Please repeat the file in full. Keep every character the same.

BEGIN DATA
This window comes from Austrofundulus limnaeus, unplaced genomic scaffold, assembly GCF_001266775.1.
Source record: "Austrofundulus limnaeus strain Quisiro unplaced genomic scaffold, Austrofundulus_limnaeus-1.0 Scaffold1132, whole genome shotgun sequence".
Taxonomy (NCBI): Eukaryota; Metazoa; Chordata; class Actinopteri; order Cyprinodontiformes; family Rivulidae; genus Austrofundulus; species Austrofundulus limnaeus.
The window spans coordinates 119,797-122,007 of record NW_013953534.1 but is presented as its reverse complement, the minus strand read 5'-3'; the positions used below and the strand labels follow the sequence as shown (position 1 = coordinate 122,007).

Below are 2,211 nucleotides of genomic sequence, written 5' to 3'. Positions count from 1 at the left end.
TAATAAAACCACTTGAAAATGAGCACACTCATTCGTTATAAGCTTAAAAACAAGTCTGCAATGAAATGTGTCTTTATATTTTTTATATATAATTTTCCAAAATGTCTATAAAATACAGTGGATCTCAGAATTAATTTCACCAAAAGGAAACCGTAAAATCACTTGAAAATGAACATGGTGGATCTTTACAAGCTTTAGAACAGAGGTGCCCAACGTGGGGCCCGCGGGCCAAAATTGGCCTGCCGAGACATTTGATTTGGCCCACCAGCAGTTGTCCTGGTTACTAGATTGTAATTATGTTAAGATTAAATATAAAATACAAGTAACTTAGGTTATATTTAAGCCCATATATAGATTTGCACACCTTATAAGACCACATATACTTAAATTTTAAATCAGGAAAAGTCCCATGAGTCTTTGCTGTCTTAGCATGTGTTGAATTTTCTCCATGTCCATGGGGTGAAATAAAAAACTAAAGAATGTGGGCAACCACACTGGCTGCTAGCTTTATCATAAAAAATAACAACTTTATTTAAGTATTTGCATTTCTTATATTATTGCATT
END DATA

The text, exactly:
This window comes from Austrofundulus limnaeus, unplaced genomic scaffold, assembly GCF_001266775.1.
Source record: "Austrofundulus limnaeus strain Quisiro unplaced genomic scaffold, Austrofundulus_limnaeus-1.0 Scaffold1132, whole genome shotgun sequence".
Taxonomy (NCBI): Eukaryota; Metazoa; Chordata; class Actinopteri; order Cyprinodontiformes; family Rivulidae; genus Austrofundulus; species Austrofundulus limnaeus.
The window spans coordinates 119,797-122,007 of record NW_013953534.1 but is presented as its reverse complement, the minus strand read 5'-3'; the positions used below and the strand labels follow the sequence as shown (position 1 = coordinate 122,007).

Below are 2,211 nucleotides of genomic sequence, written 5' to 3'. Positions count from 1 at the left end.
TAATAAAACCACTTGAAAATGAGCACACTCATTCGTTATAAGCTTAAAAACAAGTCTGCAATGAAATGTGTCTTTATATTTTTTATATATAATTTTCCAAAATGTCTATAAAATACAGTGGATCTCAGAATTAATTTCACCAAAAGGAAACCGTAAAATCACTTGAAAATGAACATGGTGGATCTTTACAAGCTTTAGAACAGAGGTGCCCAACGTGGGGCCCGCGGGCCAAAATTGGCCTGCCGAGACATTTGATTTGGCCCACCAGCAGTTGTCCTGGTTACTAGATTGTAATTATGTTAAGATTAAATATAAAATACAAGTAACTTAGGTTATATTTAAGCCCATATATAGATTTGCACACCTTATAAGACCACATATACTTAAATTTTAAATCAGGAAAAGTCCCATGAGTCTTTGCTGTCTTAGCATGTGTTGAATTTTCTCCATGTCCATGGGGTGAAATAAAAAACTAAAGAATGTGGGCAACCACACTGGCTGCTAGCTTTATCATAAAAAATAACAACTTTATTTAAGTATTTGCATTTCTTATATTATTGCATT